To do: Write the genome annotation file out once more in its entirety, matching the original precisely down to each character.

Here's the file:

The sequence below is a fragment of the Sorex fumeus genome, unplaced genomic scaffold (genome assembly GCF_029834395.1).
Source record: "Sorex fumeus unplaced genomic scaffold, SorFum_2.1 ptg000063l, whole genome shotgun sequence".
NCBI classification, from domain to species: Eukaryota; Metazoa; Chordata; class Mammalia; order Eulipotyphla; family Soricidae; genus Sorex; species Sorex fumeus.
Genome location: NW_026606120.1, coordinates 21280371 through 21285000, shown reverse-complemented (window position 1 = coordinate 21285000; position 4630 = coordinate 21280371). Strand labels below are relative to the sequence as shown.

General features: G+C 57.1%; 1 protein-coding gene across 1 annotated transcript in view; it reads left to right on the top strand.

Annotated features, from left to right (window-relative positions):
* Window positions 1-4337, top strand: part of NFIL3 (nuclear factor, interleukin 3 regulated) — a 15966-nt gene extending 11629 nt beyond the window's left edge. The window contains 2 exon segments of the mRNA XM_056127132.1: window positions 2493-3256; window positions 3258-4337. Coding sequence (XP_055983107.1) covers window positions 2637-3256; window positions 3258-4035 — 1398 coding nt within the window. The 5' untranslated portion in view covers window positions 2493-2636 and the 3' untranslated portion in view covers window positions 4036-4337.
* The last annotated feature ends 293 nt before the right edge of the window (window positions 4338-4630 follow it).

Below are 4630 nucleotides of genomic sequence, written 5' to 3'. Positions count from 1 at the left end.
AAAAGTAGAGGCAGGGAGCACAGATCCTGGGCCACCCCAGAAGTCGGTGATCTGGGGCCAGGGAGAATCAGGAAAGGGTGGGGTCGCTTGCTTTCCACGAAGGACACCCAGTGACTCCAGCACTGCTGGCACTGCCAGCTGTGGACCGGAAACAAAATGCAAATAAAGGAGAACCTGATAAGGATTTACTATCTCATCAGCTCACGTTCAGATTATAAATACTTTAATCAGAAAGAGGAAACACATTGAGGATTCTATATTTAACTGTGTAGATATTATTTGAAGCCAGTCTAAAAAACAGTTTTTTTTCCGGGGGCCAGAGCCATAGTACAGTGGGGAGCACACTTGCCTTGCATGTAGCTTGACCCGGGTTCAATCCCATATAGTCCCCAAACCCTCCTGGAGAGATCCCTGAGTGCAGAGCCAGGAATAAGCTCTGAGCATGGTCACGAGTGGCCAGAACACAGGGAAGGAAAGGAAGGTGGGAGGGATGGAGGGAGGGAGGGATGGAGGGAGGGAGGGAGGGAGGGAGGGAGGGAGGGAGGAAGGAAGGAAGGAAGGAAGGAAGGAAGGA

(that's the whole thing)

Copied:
The sequence below is a fragment of the Sorex fumeus genome, unplaced genomic scaffold (genome assembly GCF_029834395.1).
Source record: "Sorex fumeus unplaced genomic scaffold, SorFum_2.1 ptg000063l, whole genome shotgun sequence".
NCBI classification, from domain to species: Eukaryota; Metazoa; Chordata; class Mammalia; order Eulipotyphla; family Soricidae; genus Sorex; species Sorex fumeus.
Genome location: NW_026606120.1, coordinates 21280371 through 21285000, shown reverse-complemented (window position 1 = coordinate 21285000; position 4630 = coordinate 21280371). Strand labels below are relative to the sequence as shown.

General features: G+C 57.1%; 1 protein-coding gene across 1 annotated transcript in view; it reads left to right on the top strand.

Annotated features, from left to right (window-relative positions):
* Window positions 1-4337, top strand: part of NFIL3 (nuclear factor, interleukin 3 regulated) — a 15966-nt gene extending 11629 nt beyond the window's left edge. The window contains 2 exon segments of the mRNA XM_056127132.1: window positions 2493-3256; window positions 3258-4337. Coding sequence (XP_055983107.1) covers window positions 2637-3256; window positions 3258-4035 — 1398 coding nt within the window. The 5' untranslated portion in view covers window positions 2493-2636 and the 3' untranslated portion in view covers window positions 4036-4337.
* The last annotated feature ends 293 nt before the right edge of the window (window positions 4338-4630 follow it).

Below are 4630 nucleotides of genomic sequence, written 5' to 3'. Positions count from 1 at the left end.
AAAAGTAGAGGCAGGGAGCACAGATCCTGGGCCACCCCAGAAGTCGGTGATCTGGGGCCAGGGAGAATCAGGAAAGGGTGGGGTCGCTTGCTTTCCACGAAGGACACCCAGTGACTCCAGCACTGCTGGCACTGCCAGCTGTGGACCGGAAACAAAATGCAAATAAAGGAGAACCTGATAAGGATTTACTATCTCATCAGCTCACGTTCAGATTATAAATACTTTAATCAGAAAGAGGAAACACATTGAGGATTCTATATTTAACTGTGTAGATATTATTTGAAGCCAGTCTAAAAAACAGTTTTTTTTCCGGGGGCCAGAGCCATAGTACAGTGGGGAGCACACTTGCCTTGCATGTAGCTTGACCCGGGTTCAATCCCATATAGTCCCCAAACCCTCCTGGAGAGATCCCTGAGTGCAGAGCCAGGAATAAGCTCTGAGCATGGTCACGAGTGGCCAGAACACAGGGAAGGAAAGGAAGGTGGGAGGGATGGAGGGAGGGAGGGATGGAGGGAGGGAGGGAGGGAGGGAGGGAGGGAGGGAGGAAGGAAGGAAGGAAGGAAGGAAGGAAGGA